Join avid birders Karen Harris and Danny Poet, each with more than 25 years of birding experience and members of the Talbot County and Caroline County bird clubs, on a guided walk of the Arboretum. Scout out the fall warblers; Chestnut-sided, Tennessee, and Blue Wing on their way to South and Central America. Reservations requested.

Nature as Muse
Wednesday, September 7, 10 a.m.–noon
Free with admission
Each month this writing group will follow a different winding path through the Arboretum to quietly observe nature in detail. This will provide inspiration for expressing ideas that begin as seeds in our minds and then blossom into discovery as we write. No previous writing experience necessary. Enjoy how the paths in the Arboretum and the paths in your mind can lead you on an unpredictable but delightful journey. Dress for both indoor and outdoor forest adventure. Reservations requested.

Eating Seasonally
Wednesday, September 14, 1–2:30 p.m.
Fee: $15 members, $20 general public
Learning to eat in rhythm with the seasons will also attune you to your body’s special needs. Root vegetables are grounding and are perfect for times when we are moving indoors during winter, while greens abundant in spring are cleansing and appropriate for reemergence. Explore where to shop, what to buy, the distinctions between confusing terms like natural and organic, and ideas for simple ways to preserve summer’s harvests. Each participant will come away with enthusiasm for becoming dedicated “locavore”!
Elizabeth Beggins is a freelance writer and educator with over a decade of experience as a market gardener on the Eastern Shore. She believes that health depends on a keen understanding of what we eat and that our choices as consumers are vital to sustaining ourselves and our planet. She also manages The You Food Project, a grassroots initiative designed to connect youth to food and the environment through school gardens. For more information, contact her at or call (410)745-3457.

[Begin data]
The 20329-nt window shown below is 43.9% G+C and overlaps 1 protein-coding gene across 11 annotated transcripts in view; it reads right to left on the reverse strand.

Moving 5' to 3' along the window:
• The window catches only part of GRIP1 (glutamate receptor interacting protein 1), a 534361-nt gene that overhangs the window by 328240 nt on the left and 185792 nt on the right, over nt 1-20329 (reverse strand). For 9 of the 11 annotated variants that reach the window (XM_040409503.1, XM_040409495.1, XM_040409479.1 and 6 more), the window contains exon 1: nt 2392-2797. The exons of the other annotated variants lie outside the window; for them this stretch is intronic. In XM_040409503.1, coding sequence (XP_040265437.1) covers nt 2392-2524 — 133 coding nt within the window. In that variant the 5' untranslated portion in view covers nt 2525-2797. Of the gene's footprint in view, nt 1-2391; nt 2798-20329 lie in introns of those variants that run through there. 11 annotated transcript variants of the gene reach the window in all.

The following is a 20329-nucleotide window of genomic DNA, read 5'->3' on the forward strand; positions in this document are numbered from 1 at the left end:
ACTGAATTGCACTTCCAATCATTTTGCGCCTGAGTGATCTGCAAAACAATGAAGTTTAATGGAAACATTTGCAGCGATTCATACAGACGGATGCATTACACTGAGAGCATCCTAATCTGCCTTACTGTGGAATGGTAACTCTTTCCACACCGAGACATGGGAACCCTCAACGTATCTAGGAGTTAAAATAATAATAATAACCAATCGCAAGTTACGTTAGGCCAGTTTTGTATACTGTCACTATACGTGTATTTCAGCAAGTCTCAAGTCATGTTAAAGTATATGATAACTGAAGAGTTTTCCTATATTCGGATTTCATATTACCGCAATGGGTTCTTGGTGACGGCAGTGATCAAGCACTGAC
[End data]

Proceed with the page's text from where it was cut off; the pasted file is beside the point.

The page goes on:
Gardening in the Woods Series
Thursdays, September 29 and October 6 and 13, 1–3 p.m.
Fee: $15 members each program or $35 for all three, $20 general public each program or $45 for all three
Join ecologist Dr. Sylvan Kaufman for this three-part series on woodland gardens. Learning about the ecology of forests provides deeper understanding of gardens that mimic the structure and function of the forest. This series is also suitable for homeowners on wooded lots who want to learn more about their forest.
Forest Ecology for Gardeners
Thursday, September 29
Whether you have a well-established woodland garden or want to start one, understanding the basics of forest ecology will help you understand your garden. This class will look at types of natural forests in Maryland and how forests change over time. Learn the roles that plants, animals, fungi, and bacteria play in the forest ecosystem. Recognize the factors that threaten forest health and how you can maintain a healthy forest or woodland garden.
Describe Your Forest
Thursday, October 6
Learn the secrets of your forest. From how it has been used in the past to what species you might expect to find, looking carefully at a forest can tell a lot about its future. This hands-on outdoor class will examine several forested areas around Adkins Arboretum; assess the forest community type; look for past and present disturbances; and look at overall forest health. Participants can then apply these techniques to their own land to help decide what to plant and how to manage their woodland garden or forest. In case of inclement weather, an indoor class exercise will be substituted.
Woodland Native Plants
Thursday, October 13
From groundcovers to spring flowers to summer whites and fall color, there are many delightful native plants for the woodland garden. This talk will focus on coastal plain woodland species but will include some easy-to-grow Piedmont woodland plants as well. Participants will come away with a great list of native plants suitable for woodland gardens.

Chanticleer Garden bus trip
Thursday, September 22, 8 a.m.–5:30 p.m.
Fee: $95 members, $120 general public